By: Shannon Johnson

As explained in our previous client alert, the Pregnant Workers Fairness Act (“PWFA”), effective June 27, 2023, requires public and private sector employers with at least 15 employees to make reasonable accommodations for employees or applicants with known limitations related to or arising out of pregnancy, childbirth, and other related conditions, absent undue hardship. The PWFA did not define what constitutes a reasonable accommodation, and Congress required the Equal Employment Opportunity Commission (“EEOC”) to propose regulations by the end of the year to provide examples of reasonable accommodations, among other things.

This week, as required by the PWFA, the EEOC unveiled its proposed regulations for implementation of the PWFA, which were published in the Federal Register on Friday, August 11, 2023. The full text of the regulations can be found here.

The public now has 60 days, until October 10, 2023, to comment on the proposed regulations. A summary of the key points of the proposed regulations follows, which should help employers continue compliance with the PWFA going forward.

Key Provisions

The EEOC, in the proposed regulations, provides clarity on a number of provisions in the PWFA.  While it would be impossible to discuss all 275 pages of the regulations, some key takeaways include:

  • Definition of “Known Limitation” As noted previously, the PWFA requires employers to provide reasonable accommodation for a “known limitation” related to or arising out of pregnancy, childbirth, and other related conditions.  The proposed regulations define a “known limitation” as a physical or mental condition related to, affected by, or arising out of pregnancy, childbirth, or a related medical condition that has been communicated to the employer. A physical or mental condition is an impediment or problem that may be modest, minor, or episodic, and may also be related to maintaining the employee’s health or the health of the pregnancy, or related to seeking health care related to the pregnancy, childbirth, or related condition.  Importantly, the physical or mental condition need not meet the definition of a disability under the Americans with Disabilities Act (“ADA”).  In sum, given the regulations provide the condition may be minor or episodic and need not rise to the level of a disability, there is no threshold level of severity to which the condition must arise in order to be considered a physical or mental condition covered by the law.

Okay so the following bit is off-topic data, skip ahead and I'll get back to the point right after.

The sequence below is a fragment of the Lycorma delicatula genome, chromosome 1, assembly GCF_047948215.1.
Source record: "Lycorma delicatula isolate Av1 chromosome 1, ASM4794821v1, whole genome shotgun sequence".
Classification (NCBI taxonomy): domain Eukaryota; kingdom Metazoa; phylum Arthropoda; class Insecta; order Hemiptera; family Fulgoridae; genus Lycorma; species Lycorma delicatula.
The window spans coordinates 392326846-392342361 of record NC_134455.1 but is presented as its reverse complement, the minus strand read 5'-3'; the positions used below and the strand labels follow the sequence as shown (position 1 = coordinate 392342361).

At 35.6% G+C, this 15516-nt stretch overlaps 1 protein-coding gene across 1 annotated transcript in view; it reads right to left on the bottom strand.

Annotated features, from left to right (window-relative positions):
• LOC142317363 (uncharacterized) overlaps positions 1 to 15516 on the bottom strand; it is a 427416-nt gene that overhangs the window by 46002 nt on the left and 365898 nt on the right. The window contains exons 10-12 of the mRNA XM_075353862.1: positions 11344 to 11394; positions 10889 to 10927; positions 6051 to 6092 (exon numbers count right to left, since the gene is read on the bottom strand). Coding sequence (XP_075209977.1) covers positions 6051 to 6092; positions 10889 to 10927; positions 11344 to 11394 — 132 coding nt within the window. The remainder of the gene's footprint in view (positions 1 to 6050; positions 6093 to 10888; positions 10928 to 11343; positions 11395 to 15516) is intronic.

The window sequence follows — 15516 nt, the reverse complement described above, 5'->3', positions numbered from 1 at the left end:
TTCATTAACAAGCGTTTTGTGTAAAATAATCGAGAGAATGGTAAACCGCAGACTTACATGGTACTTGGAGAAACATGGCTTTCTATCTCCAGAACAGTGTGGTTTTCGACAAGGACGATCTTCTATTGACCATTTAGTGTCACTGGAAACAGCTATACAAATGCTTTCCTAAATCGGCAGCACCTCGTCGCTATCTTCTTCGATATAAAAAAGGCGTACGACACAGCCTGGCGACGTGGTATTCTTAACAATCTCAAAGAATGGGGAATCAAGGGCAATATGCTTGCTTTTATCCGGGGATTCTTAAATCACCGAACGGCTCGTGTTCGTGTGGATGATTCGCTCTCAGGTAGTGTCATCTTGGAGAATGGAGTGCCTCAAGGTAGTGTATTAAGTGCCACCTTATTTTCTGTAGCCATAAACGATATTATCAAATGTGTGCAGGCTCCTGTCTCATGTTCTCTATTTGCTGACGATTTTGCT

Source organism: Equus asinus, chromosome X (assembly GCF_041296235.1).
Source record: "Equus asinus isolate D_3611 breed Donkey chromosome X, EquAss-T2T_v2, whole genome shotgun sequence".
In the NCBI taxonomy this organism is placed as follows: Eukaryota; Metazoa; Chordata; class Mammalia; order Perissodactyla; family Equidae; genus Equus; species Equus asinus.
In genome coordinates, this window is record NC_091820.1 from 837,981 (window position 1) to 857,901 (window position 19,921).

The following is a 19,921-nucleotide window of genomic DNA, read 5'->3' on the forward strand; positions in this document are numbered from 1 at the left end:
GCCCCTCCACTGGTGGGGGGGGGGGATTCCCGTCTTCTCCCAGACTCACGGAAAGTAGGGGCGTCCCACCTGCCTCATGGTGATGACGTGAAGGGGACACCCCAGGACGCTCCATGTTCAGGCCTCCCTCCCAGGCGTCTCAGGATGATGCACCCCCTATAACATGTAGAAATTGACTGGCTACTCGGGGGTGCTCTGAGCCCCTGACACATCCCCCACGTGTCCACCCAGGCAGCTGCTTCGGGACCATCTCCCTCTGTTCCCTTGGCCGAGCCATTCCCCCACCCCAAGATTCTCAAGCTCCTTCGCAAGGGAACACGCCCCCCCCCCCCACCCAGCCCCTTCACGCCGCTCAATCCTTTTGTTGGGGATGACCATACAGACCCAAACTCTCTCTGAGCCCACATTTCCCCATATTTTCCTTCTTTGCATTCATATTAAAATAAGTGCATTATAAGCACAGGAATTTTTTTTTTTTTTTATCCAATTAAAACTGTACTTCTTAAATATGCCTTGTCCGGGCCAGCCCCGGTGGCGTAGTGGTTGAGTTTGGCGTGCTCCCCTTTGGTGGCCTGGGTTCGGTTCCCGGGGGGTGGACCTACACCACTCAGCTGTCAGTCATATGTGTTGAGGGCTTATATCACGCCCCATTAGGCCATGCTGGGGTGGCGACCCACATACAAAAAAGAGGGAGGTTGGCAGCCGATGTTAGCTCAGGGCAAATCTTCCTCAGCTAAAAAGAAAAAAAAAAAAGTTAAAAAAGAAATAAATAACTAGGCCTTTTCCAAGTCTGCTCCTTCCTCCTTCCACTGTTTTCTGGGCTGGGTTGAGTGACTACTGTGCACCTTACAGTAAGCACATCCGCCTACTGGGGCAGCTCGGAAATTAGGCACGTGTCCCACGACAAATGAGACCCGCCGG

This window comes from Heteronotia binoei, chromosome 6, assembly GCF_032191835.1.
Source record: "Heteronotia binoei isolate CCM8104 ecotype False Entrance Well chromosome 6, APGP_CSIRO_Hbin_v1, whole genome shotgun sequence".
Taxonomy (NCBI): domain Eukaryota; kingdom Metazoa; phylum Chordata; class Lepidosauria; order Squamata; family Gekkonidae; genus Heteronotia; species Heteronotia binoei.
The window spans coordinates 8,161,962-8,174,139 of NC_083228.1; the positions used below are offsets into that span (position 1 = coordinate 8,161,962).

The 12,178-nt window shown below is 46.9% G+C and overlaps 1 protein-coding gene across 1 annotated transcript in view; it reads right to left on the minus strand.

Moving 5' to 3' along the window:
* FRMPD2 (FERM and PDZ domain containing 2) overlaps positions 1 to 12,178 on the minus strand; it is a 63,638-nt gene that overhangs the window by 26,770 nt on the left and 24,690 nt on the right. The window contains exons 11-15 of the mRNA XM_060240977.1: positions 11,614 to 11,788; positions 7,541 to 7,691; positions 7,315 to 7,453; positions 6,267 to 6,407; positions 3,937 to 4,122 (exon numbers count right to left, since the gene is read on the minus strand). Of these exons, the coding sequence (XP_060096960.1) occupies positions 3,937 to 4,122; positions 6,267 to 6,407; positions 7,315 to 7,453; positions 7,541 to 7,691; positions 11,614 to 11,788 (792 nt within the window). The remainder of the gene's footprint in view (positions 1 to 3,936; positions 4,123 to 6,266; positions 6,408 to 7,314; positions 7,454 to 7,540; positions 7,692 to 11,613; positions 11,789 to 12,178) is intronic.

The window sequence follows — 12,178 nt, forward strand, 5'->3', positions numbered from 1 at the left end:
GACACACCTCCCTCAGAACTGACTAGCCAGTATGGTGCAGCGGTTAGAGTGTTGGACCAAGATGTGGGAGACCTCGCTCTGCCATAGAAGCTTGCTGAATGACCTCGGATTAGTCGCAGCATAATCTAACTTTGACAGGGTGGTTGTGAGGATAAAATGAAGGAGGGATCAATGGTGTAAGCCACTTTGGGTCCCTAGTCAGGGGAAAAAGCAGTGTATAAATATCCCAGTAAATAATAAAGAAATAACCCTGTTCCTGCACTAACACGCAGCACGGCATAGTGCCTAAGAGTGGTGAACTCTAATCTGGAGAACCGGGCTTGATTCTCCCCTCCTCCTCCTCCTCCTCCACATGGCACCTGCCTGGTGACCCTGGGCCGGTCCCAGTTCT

• Definition of “Pregnancy, Childbirth, or Related Medical Conditions” – The proposed regulation includes a non-exhaustive list of examples of pregnancy, childbirth, or related medical conditions, which are very broad.  Pregnancy and childbirth include (but are not limited to) both current and past pregnancy, potential or intended pregnancy, labor, and childbirth.  “Related medical conditions” are defined very broadly to include a host of conditions, including but not limited to: termination of pregnancy (including miscarriage, stillbirth, and abortion), infertility and fertility treatment, ectopic pregnancy, gestational diabetes, preeclampsia, nausea, dehydration, frequent urination, menstruation, use of birth control, and lactation and conditions related to lactation such as low milk supply, among others. The regulations are clear that the defined list of “other conditions” is non-exhaustive, and the employee need not specify a condition on this list or use medical terms to describe a condition on the list in order to be eligible for reasonable accommodation.